Durable Clear Finish for a Handrail

Durability and on-site practicality of various clear finishes suitable for handrails. May 7, 2007

What is the most durable finish for an 80' interior cherry handrail that will have some traffic of company/kids? It needs to be something that will not wear easily. Water based or post-cat or other? I have the ability to have just about anything sprayed or wiped at our shop. Handrail is not yet installed. 12 box newels will need same coating.

Forum Responses
(Finishing Forum)
From contributor C:
I guess that a 2K urethane might be the ultimate... but I usually do a stain and polyurethane finish. I like to use a wipe-on where it is convenient and brush and wipe off on the tougher areas. Remember that the wipe-on coats are much thinner so that the wear areas need more coats for proper durability... 5 to 6 coats on handrails... Three on balusters. I do brush-on coats on treads and risers to get faster and deeper build.

Avoid most water base finishes for handrails or use them as undercoats because many are very prone to softening from oils on people’s hands. Most polyurethanes are much more resistant. CV's are probably good but usually overly difficult given the difficulties involved in the process... They may be a bit brittle too, for such a flexible installation.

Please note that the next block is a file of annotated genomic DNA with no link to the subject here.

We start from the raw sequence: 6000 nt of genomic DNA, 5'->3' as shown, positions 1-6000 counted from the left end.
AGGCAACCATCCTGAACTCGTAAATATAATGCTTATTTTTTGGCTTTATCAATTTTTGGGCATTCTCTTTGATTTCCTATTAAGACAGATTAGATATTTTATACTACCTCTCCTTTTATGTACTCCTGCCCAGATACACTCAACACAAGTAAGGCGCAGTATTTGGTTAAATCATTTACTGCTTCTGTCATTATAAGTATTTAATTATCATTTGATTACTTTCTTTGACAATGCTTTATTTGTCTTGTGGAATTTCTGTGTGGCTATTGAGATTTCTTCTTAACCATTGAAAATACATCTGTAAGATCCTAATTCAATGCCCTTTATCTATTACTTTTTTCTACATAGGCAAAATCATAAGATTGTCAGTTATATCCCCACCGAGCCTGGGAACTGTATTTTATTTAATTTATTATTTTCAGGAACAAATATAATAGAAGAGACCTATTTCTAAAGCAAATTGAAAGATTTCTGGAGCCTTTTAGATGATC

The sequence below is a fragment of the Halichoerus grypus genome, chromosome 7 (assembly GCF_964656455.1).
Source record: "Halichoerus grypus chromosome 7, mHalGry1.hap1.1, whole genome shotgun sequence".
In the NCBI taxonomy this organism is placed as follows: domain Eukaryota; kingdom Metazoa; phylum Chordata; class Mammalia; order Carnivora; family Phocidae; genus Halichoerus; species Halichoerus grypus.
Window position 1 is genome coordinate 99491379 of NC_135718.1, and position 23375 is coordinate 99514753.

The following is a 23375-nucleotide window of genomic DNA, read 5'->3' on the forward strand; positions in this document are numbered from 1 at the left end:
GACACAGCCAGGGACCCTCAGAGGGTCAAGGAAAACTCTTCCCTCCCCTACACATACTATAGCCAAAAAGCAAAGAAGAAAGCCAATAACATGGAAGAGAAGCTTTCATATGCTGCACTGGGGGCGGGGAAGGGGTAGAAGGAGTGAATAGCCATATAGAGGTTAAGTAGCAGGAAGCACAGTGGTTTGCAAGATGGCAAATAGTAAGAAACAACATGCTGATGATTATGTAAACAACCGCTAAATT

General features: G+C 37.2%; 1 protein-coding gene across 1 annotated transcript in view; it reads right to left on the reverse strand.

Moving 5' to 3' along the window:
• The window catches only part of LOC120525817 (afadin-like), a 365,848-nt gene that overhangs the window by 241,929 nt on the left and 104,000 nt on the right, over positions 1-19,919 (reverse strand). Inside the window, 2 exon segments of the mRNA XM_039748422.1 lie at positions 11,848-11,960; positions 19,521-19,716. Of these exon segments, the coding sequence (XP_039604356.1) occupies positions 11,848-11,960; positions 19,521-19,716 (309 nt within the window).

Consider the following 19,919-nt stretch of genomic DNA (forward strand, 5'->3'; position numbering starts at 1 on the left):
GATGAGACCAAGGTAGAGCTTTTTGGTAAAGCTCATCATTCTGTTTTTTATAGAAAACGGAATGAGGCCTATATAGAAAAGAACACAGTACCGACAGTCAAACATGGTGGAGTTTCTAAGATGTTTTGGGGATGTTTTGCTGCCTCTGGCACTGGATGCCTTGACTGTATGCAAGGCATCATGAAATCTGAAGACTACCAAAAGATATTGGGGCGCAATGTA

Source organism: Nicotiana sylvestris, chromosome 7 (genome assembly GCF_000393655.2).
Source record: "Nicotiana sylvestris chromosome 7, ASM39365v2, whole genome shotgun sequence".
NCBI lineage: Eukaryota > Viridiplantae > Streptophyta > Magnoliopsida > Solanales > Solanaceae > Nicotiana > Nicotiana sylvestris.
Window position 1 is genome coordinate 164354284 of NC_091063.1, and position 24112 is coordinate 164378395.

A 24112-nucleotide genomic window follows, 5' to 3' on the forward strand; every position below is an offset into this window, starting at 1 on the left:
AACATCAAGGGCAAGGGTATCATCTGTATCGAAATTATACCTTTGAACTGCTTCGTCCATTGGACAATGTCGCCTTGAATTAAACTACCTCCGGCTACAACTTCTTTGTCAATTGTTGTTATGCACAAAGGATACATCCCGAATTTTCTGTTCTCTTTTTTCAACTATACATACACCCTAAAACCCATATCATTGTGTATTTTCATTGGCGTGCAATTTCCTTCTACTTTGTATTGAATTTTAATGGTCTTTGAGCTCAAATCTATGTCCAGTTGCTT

From contributor R:
Thanks. I hadn't thought of 2K's and am not that familiar with them, but will look at it. I was considering post-cat Duravar as it's pretty tough, but I'm not sure if 3 coats would be enough for wear. This isn't going on treads or floor or balusters (iron), just the 12 cherry box newels and 80' of handrail. Any feedback on Duravar vs. polyurethane vs. 2k?

From contributor C:
2K urethane is extremely durable, but expensive and somewhat more hazardous/less convenient. Duravar is good stuff but I would prefer the ease of application of the polyurethane over either of these and have found it quite satisfactory in long term performance (basically 0 complaints over many years of use). Make a nice job of it and add an extra coat or even two for more durability and your customers will love it for many years.

From contributor M:
Duravar will suffice, however it is a nitrocellulose product and not quite as durable as MLC's Krystal or CV200 (they are basically the same but CV200 is a low-odor formula, and superior in my opinion).

Second, on any post-cat conversion varnish product like Duravar or CV200, anything more than 3 coats is asking for trouble - conversion varnishes do not like to be piled up. Given six months to a year, it may begin to crack.